In 1956, the group Lahaqat HaNachal (The Nahal Entertainment Troupe) released “Ya Mishlati” (“My Outpost”) [Track 3]. Written by Yechiel Mohar (lyricist) and Moshe Vilensky (composer), it made light of the difficult conditions of military life while simultaneously bolstering the soldiers’ sense of purpose: “Ya Mishlati, (My outpost,) it is mine, without any walls,/Ya, my kitchen with stars for lights/It’s true that there’s not much luxury/And the only heating/is the heat of the heart and the fire of the battle upon my outpost,/Mishlati.”

In another song performed by Lahaqat HaNachal, “Mul Har Sinai” (“At Mount Sinai”) [Track 4], Yehiel Mohar (lyricist) and Moshe Vilensky (composer) juxtaposed biblical images of the Jewish people receiving the Torah at Mount Sinai with images of Israeli troops battling Egyptian forces in the 1956 Sinai campaign: “It is no legend, my friend/And not a fleeting dream./Here in front of Mount Sinai/The bush is burning still./And it is glowing in song/In the mouths of our young soldiers….”

Yerushalayim Shel Zahav” (“Jeru­sa­lem of Gold”) is the most famous song associated with the Six-Day War of 1967. Is it as popular among Israelis as it is among Diaspora Jews?

Yes. But “Yerushalayim Shel Zahav” [Track 5], composed by the prolific Israeli songwriter Naomi Shemer, was actually written and performed before the Six-Day War. Teddy Kollek, then mayor of Jerusalem, had commissioned it for that year’s Israel Song Festival, which always took place on Independence Day. “Yerushalayim Shel Zahav” touched a nerve among Israelis, especially since its first performance was during the three-week tkufat hahamtana (period of waiting) prior to the war, when Arab armies were amassing on Israel’s borders. The song gave comfort during a very stressful time; everyone knew that war was imminent, but no one could predict when it would start or who would “blink” first. Later, Israeli paratroopers sang it after they captured the Old City of Jerusalem. When the Six-Day War ended, the map of Israel had changed, and Naomi Shemer added a chorus to the song describing the new reality: “We returned to the wells/to the market and the town square/A shofar calls from the Temple Mount in the Old City/From the rocky caves/A thousand suns are burning/And we shall go down to the Dead Sea by way of Jericho again.” Shemer performed the updated version for a group of paratroopers, and responding to their applause, she said: “I should thank you. It is easier to change a song than to change a city!”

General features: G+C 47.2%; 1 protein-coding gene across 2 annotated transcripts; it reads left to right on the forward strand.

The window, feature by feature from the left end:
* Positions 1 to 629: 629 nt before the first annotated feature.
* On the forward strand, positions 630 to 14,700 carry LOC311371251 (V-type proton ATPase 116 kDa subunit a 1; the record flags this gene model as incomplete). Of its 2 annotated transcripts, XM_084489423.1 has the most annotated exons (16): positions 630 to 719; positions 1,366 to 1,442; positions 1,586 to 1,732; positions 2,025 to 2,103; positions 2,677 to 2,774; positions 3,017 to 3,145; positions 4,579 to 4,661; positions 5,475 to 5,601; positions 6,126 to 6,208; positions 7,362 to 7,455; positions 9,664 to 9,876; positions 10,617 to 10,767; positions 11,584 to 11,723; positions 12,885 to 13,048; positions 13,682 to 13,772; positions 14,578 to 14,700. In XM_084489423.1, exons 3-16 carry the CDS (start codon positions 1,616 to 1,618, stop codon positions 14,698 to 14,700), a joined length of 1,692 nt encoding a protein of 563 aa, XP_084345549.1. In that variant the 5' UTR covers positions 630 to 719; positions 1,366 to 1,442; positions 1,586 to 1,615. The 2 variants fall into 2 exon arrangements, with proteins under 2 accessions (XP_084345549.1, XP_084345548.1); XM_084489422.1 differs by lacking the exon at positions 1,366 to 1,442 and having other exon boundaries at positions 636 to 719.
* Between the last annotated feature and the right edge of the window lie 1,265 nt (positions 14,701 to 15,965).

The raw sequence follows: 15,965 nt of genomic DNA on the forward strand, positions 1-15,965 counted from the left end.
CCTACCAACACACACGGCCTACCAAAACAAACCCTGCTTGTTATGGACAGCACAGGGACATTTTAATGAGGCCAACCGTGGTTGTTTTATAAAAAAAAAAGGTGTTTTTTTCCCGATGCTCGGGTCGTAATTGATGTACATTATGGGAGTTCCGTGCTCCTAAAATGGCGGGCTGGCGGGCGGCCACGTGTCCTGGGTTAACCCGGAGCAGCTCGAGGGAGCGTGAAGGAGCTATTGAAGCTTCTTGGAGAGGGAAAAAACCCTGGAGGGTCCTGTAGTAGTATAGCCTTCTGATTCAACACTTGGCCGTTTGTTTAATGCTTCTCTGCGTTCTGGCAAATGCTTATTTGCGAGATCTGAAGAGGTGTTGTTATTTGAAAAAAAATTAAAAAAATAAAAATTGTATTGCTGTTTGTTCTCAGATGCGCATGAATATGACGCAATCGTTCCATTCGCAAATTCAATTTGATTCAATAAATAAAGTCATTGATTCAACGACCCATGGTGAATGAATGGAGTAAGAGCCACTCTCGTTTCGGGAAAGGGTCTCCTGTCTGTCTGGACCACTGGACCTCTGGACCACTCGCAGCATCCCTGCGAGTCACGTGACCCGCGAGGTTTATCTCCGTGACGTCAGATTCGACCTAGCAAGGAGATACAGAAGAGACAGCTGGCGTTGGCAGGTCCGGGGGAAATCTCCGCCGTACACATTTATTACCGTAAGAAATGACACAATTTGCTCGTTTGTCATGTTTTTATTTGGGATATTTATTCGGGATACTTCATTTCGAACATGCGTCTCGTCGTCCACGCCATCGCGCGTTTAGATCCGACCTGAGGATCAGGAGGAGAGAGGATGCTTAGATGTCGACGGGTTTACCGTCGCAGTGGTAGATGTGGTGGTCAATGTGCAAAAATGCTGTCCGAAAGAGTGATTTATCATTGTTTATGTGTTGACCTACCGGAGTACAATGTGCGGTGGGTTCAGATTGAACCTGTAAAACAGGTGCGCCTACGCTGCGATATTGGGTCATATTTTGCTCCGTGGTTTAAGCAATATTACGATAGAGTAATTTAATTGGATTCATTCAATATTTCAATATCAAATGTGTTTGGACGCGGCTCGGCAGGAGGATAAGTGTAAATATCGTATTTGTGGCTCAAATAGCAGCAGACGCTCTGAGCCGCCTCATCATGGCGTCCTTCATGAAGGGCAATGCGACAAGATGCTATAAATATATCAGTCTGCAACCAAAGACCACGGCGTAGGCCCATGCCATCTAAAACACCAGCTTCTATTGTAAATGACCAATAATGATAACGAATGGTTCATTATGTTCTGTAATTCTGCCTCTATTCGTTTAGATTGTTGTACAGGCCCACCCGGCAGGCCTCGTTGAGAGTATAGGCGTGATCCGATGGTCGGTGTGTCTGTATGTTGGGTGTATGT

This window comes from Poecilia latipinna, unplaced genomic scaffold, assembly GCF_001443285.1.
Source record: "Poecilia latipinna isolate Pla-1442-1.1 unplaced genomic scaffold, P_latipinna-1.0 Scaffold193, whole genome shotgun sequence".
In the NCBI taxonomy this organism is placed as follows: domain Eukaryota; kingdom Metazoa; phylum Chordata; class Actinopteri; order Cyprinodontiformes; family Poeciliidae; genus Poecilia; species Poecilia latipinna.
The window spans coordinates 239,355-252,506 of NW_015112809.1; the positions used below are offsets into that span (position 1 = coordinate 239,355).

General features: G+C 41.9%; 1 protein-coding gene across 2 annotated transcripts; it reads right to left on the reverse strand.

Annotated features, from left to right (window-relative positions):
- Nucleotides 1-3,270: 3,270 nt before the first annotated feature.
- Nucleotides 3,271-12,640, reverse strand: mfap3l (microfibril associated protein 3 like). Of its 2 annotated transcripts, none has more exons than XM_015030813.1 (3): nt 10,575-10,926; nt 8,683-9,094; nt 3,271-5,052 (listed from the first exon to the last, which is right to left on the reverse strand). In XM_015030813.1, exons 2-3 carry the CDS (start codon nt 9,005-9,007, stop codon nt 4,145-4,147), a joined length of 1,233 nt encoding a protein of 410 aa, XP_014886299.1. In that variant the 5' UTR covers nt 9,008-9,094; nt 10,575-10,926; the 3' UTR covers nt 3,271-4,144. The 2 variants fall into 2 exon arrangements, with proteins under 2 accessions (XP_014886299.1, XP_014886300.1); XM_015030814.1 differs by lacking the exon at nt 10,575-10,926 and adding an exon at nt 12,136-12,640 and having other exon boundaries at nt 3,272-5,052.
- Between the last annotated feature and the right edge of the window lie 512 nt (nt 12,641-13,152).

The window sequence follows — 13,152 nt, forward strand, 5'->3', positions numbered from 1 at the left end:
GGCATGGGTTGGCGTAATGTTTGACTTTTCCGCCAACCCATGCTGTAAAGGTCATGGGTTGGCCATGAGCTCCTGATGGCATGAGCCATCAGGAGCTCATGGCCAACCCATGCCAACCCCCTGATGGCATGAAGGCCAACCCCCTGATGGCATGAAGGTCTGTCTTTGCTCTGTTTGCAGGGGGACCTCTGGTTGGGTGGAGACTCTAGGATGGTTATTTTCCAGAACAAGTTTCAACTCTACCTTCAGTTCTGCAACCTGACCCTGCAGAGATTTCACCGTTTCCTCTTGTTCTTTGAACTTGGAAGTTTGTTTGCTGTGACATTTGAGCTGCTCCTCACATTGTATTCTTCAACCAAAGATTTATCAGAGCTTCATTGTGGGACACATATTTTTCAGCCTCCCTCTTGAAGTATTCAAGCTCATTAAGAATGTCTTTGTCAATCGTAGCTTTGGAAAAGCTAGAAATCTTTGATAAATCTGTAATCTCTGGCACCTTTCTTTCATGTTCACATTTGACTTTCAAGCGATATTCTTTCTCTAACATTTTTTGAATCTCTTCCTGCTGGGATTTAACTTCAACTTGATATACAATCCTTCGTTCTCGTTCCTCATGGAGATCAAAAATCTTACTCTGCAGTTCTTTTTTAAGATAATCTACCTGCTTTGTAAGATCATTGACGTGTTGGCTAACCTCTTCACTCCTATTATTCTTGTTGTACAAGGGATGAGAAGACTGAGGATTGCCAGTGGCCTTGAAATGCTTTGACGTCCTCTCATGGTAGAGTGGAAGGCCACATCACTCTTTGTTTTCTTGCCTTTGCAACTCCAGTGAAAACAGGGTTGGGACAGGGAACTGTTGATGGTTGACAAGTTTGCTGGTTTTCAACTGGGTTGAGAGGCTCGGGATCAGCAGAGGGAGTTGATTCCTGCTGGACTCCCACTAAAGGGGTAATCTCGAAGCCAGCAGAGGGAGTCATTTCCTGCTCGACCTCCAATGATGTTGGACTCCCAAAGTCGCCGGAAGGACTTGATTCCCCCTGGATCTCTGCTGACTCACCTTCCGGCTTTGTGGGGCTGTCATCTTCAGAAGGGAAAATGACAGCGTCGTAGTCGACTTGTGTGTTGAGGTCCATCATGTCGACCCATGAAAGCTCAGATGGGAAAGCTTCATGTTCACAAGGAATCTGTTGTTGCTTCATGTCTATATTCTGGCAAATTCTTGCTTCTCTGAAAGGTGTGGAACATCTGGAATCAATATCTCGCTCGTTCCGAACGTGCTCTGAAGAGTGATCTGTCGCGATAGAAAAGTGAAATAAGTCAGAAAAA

Was Israeli music influenced by rock music?

Yes, but not until the late 1960s. Before then rock music was essentially viewed as “foreign” and “un-Israeli.” In fact, in 1965 government officials barred the Beatles from entering Israel, fearing the band would “corrupt the minds of Israeli youth.” Rock music wasn’t accepted into the Israeli mainstream until Israelis began recording rock tunes in Hebrew. And it helped that its first singers/songwriters, Arik Einstein and Shalom Hannoch, were graduates of the army’s Lehaqot Tzvaiyot; had roots in the kibbutz movement; and continued to sing patriotic songs. In 1967 Arik Einstein collaborated with Shmulik Kraus and Josie Katz to create an ensemble called HaChalonot HaGvohim (The High Windows); its album of the same name is considered by many to be the first authentic Israeli rock album. Their Mamas and the Papas harmonization and Beatles-influenced rhythm section combined with lyrics in Hebrew incorporating poetic texts and biblical topics appealed to Israeli musical taste of the time. In their 1967 release, “Einech Yechola” (“You Cannot”) [Track 6], the singer pleads with his girlfriend not to leave him: “You cannot just walk away like this/You cannot leave me,/You can’t because it’s Autumn now/its raining outside and you’re staying with me.”

Like The High Windows, many of Israel’s homegrown rock bands put music to lyrics written by leading Israeli poets, which also helped in gaining mainstream acceptance. One such song, “Atur Mitzchech” (“Your Head is Crowned in Black Gold”) [Track 7], written in 1976, was voted “the best Israeli song ever.” Composed by Yoni Rechter to the words of poet Avraham Halfi and sung by Arik Einstein, it reads in part: “And your forehead covered with black gold/Will come close to my lips like a rhyme to a song….”

Did rock influence the music of the army entertainment troupes?